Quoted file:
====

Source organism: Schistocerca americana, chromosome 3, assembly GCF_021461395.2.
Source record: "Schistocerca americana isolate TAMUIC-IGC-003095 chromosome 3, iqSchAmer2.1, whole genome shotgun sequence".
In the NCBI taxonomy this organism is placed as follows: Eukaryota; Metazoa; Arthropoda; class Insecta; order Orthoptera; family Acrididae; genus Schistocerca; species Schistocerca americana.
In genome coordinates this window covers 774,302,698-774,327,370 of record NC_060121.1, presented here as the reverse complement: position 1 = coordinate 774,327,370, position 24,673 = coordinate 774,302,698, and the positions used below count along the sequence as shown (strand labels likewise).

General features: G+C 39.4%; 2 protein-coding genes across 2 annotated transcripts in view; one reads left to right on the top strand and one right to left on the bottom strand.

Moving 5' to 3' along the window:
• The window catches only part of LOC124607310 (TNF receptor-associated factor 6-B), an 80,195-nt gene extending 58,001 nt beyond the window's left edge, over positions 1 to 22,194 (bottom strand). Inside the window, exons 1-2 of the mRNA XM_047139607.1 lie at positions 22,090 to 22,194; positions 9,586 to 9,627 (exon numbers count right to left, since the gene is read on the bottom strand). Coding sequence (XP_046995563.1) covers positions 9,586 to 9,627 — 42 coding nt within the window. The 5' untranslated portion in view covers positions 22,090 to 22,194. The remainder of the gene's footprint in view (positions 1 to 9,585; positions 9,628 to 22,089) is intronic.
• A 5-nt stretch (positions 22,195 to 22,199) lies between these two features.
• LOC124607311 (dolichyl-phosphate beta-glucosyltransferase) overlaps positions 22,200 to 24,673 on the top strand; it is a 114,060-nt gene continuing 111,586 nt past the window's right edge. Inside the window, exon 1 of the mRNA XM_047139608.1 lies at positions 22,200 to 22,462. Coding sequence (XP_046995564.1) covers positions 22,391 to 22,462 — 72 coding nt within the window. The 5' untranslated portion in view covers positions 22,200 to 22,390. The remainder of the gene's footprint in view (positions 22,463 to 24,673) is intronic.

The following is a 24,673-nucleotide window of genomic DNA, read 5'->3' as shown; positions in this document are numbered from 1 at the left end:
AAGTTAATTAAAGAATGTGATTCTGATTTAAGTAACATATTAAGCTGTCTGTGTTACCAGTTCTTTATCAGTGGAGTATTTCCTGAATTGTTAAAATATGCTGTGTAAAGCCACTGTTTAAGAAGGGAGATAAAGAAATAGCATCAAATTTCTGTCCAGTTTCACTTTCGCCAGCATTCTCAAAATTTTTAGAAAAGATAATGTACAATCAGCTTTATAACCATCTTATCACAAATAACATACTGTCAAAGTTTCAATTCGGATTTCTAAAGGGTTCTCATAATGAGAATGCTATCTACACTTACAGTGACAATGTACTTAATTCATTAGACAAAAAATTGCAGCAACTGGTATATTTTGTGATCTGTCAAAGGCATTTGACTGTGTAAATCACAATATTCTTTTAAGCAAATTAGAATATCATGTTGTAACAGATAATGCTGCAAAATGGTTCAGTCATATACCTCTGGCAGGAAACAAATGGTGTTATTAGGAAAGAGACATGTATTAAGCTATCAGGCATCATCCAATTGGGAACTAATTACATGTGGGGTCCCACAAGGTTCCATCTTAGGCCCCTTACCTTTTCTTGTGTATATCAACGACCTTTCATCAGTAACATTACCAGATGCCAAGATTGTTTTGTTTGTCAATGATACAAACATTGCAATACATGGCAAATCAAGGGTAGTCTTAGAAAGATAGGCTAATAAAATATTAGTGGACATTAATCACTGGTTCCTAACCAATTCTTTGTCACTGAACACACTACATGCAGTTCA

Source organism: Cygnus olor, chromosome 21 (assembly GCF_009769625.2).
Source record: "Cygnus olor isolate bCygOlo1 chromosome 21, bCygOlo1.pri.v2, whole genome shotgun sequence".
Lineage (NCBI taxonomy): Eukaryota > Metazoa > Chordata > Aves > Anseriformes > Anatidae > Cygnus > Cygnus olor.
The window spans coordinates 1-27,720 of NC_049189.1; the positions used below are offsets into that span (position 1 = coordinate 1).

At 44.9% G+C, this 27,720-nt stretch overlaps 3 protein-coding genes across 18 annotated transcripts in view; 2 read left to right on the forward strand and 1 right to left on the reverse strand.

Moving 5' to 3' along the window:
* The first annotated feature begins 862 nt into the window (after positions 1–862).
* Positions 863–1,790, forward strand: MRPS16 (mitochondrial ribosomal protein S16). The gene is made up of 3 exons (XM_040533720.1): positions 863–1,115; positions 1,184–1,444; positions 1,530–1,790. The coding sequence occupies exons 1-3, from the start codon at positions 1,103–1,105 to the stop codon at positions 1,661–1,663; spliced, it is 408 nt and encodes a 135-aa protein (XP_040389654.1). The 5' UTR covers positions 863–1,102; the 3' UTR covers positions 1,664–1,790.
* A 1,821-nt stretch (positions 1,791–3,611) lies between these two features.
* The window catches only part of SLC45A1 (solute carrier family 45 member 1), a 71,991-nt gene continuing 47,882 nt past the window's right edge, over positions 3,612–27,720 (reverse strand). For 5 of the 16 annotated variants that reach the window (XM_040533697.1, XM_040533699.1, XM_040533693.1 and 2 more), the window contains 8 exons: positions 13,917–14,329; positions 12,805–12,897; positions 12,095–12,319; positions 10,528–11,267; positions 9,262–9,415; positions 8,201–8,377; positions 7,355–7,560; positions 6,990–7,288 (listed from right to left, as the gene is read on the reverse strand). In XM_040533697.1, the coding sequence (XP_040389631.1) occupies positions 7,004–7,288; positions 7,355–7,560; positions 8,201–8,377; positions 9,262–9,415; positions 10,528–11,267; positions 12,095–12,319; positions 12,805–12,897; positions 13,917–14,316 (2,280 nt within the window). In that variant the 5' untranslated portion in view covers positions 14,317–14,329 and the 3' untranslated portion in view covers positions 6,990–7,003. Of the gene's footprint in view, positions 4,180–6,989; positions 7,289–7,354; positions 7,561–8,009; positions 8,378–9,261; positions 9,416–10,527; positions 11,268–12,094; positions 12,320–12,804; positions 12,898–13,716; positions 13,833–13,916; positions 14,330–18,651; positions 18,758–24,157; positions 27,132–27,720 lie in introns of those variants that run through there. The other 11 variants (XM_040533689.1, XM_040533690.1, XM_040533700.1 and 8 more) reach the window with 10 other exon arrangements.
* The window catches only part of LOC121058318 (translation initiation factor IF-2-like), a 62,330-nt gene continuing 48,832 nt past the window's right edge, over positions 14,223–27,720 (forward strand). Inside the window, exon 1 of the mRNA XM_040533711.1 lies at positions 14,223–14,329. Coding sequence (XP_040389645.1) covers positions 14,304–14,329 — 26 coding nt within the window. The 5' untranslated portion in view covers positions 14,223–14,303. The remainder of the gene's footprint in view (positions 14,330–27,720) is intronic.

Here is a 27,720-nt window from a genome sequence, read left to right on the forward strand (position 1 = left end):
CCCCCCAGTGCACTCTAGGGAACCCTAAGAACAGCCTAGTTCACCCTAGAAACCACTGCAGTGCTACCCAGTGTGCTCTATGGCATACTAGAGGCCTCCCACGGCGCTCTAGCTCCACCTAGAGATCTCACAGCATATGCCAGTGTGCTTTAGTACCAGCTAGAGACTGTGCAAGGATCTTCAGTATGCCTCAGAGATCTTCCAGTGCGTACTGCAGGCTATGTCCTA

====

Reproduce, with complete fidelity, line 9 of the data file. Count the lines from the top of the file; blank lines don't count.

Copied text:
• LOC124607311 (dolichyl-phosphate beta-glucosyltransferase) overlaps positions 22,200 to 24,673 on the top strand; it is a 114,060-nt gene continuing 111,586 nt past the window's right edge. Inside the window, exon 1 of the mRNA XM_047139608.1 lies at positions 22,200 to 22,462. Coding sequence (XP_046995564.1) covers positions 22,391 to 22,462 — 72 coding nt within the window. The 5' untranslated portion in view covers positions 22,200 to 22,390. The remainder of the gene's footprint in view (positions 22,463 to 24,673) is intronic.